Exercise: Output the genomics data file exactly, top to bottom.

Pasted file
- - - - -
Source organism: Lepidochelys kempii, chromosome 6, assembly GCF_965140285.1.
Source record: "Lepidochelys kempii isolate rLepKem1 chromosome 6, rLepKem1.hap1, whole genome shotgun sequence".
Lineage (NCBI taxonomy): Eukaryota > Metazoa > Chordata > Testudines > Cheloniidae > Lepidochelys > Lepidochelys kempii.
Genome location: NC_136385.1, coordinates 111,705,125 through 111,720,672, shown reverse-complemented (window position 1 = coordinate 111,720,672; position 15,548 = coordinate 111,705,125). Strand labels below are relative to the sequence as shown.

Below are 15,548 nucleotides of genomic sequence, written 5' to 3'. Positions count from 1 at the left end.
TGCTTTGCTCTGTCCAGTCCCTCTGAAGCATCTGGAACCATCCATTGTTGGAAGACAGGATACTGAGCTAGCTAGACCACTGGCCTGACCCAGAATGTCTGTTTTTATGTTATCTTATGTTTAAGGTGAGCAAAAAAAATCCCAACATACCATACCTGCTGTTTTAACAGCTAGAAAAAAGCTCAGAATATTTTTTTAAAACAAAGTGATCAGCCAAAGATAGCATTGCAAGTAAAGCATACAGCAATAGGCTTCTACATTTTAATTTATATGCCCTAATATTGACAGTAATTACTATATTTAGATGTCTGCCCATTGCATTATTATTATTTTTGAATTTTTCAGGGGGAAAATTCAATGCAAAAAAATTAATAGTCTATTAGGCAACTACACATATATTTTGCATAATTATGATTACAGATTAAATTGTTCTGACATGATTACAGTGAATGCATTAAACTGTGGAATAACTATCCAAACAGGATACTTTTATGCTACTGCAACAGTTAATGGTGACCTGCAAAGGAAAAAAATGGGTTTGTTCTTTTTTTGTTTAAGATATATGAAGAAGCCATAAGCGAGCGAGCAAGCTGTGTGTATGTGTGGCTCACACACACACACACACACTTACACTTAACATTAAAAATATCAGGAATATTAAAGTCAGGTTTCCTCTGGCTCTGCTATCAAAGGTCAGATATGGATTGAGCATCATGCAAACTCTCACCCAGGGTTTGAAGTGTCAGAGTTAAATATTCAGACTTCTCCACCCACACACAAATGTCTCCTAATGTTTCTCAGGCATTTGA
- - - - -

Source organism: Lepidochelys kempii, chromosome 6, assembly GCF_965140285.1.
Source record: "Lepidochelys kempii isolate rLepKem1 chromosome 6, rLepKem1.hap1, whole genome shotgun sequence".
Lineage (NCBI taxonomy): Eukaryota > Metazoa > Chordata > Testudines > Cheloniidae > Lepidochelys > Lepidochelys kempii.
Genome location: NC_136385.1, coordinates 111,705,125 through 111,720,672, shown reverse-complemented (window position 1 = coordinate 111,720,672; position 15,548 = coordinate 111,705,125). Strand labels below are relative to the sequence as shown.

Below are 15,548 nucleotides of genomic sequence, written 5' to 3'. Positions count from 1 at the left end.
TGCTTTGCTCTGTCCAGTCCCTCTGAAGCATCTGGAACCATCCATTGTTGGAAGACAGGATACTGAGCTAGCTAGACCACTGGCCTGACCCAGAATGTCTGTTTTTATGTTATCTTATGTTTAAGGTGAGCAAAAAAAATCCCAACATACCATACCTGCTGTTTTAACAGCTAGAAAAAAGCTCAGAATATTTTTTTAAAACAAAGTGATCAGCCAAAGATAGCATTGCAAGTAAAGCATACAGCAATAGGCTTCTACATTTTAATTTATATGCCCTAATATTGACAGTAATTACTATATTTAGATGTCTGCCCATTGCATTATTATTATTTTTGAATTTTTCAGGGGGAAAATTCAATGCAAAAAAATTAATAGTCTATTAGGCAACTACACATATATTTTGCATAATTATGATTACAGATTAAATTGTTCTGACATGATTACAGTGAATGCATTAAACTGTGGAATAACTATCCAAACAGGATACTTTTATGCTACTGCAACAGTTAATGGTGACCTGCAAAGGAAAAAAATGGGTTTGTTCTTTTTTTGTTTAAGATATATGAAGAAGCCATAAGCGAGCGAGCAAGCTGTGTGTATGTGTGGCTCACACACACACACACACACTTACACTTAACATTAAAAATATCAGGAATATTAAAGTCAGGTTTCCTCTGGCTCTGCTATCAAAGGTCAGATATGGATTGAGCATCATGCAAACTCTCACCCAGGGTTTGAAGTGTCAGAGTTAAATATTCAGACTTCTCCACCCACACACAAATGTCTCCTAATGTTTCTCAGGCATTTGA